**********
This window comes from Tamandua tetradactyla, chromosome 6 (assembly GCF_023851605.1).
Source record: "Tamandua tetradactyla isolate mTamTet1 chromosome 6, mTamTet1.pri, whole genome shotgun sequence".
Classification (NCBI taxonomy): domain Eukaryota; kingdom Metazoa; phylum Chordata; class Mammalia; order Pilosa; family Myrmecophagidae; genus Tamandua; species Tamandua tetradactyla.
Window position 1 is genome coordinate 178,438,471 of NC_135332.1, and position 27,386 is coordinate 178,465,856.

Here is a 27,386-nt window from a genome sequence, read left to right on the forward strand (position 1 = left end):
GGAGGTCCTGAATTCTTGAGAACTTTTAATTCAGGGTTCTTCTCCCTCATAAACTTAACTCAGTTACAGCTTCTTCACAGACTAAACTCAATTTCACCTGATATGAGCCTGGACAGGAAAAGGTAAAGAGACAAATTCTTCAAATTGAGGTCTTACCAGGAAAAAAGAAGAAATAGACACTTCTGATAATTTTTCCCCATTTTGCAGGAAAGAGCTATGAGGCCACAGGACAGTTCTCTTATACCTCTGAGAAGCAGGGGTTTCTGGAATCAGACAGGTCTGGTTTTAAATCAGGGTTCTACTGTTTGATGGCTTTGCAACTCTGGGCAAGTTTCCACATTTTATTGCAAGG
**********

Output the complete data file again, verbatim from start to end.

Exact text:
This window comes from Tamandua tetradactyla, chromosome 6 (assembly GCF_023851605.1).
Source record: "Tamandua tetradactyla isolate mTamTet1 chromosome 6, mTamTet1.pri, whole genome shotgun sequence".
Classification (NCBI taxonomy): domain Eukaryota; kingdom Metazoa; phylum Chordata; class Mammalia; order Pilosa; family Myrmecophagidae; genus Tamandua; species Tamandua tetradactyla.
Window position 1 is genome coordinate 178,438,471 of NC_135332.1, and position 27,386 is coordinate 178,465,856.

Here is a 27,386-nt window from a genome sequence, read left to right on the forward strand (position 1 = left end):
GGAGGTCCTGAATTCTTGAGAACTTTTAATTCAGGGTTCTTCTCCCTCATAAACTTAACTCAGTTACAGCTTCTTCACAGACTAAACTCAATTTCACCTGATATGAGCCTGGACAGGAAAAGGTAAAGAGACAAATTCTTCAAATTGAGGTCTTACCAGGAAAAAAGAAGAAATAGACACTTCTGATAATTTTTCCCCATTTTGCAGGAAAGAGCTATGAGGCCACAGGACAGTTCTCTTATACCTCTGAGAAGCAGGGGTTTCTGGAATCAGACAGGTCTGGTTTTAAATCAGGGTTCTACTGTTTGATGGCTTTGCAACTCTGGGCAAGTTTCCACATTTTATTGCAAGG